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O-85 Advance care planning and decisional conflict in adolescents with HIV
  1. Allison L Kimmel1,
  2. YI Cheng1,
  3. J Wang1,2 and
  4. ME Lyon1,2
  1. 1Children’s National, Children’s Research Institute/Center for Translational Science, District of Columbia, USA
  2. 2The George Washington University School of Medicine and Health Sciences, District of Columbia, USA

Abstract

Background Advance care planning (ACP) may decrease decisional conflict and better prepare patients for future healthcare decisions.

Aim Examine effects of an ACP intervention on decisional conflict.

Methods Data were collected from 94 HIV positive adolescents in the FAmily-Centred (FACE) ACP trial from five hospital-based clinics. Participants were randomised to FACE (n = 47) or Healthy Living Control (HLC) (n = 47), each consisting of three 60 min sessions. Participants completed the Decisional Conflict Scale (DCS) immediately following intervention (Time 1) and 3 months post-intervention (Time 2). DCS yields Total and five subscale scores (Means ≥2.5 indicates high decisional conflict; range 1–5). Generalised Estimating Equations (GEE) examined intervention effects controlling for age, gender, and race.

Results Adolescents were: mean age 18 years (range 14–20); 47% female; 93% African-American. Total decisional conflict and subscales scores were not significantly different between groups regardless of time; nor did scores change significantly over time (Means: Time 1 FACE 1.95 vs. HLC 1.92; Time 2 FACE 2.11 vs. HLC 1.93). African-Americans had higher Total score and Unsupported score vs. non-African-Americans, regardless of time [(Total: slope = 0.2517, p = 0.0075; Means: Time 1 1.94 vs. 1.80, Time 2 2.04 vs. 1.70); (Unsupported: slope = 0. 7502, p = <0.0001; Means: Time 1 2.20 vs. 1.38, Time 2 2.31 vs. 1.74)]. Males had higher Uninformed score vs. females, regardless of time (Uninformed: slope = 0.3094, p = 0.0126; Means: Time 1 1.89 vs. 1.43, Time 2 1.81 vs. 1.68).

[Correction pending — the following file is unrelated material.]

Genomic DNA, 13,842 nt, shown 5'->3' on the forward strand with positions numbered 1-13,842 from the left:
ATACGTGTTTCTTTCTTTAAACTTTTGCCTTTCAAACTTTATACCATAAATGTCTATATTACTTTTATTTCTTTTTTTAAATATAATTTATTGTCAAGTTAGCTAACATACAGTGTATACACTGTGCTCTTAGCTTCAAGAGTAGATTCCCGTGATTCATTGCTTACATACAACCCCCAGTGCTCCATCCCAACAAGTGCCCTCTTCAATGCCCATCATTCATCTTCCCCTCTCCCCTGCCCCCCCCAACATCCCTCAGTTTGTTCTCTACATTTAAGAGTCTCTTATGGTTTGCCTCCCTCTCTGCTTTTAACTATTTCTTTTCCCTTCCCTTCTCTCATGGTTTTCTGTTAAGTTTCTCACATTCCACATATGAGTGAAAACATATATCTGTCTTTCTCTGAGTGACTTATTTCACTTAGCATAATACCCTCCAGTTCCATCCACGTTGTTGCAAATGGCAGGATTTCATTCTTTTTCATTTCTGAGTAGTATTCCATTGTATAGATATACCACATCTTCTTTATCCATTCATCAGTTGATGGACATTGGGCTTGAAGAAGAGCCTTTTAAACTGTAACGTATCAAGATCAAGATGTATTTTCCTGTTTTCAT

Discussion/conclusion Results differ from previous ACP studies. Decisional conflict was low overall with no significant intervention effect; rather, demographic variables were more influential.

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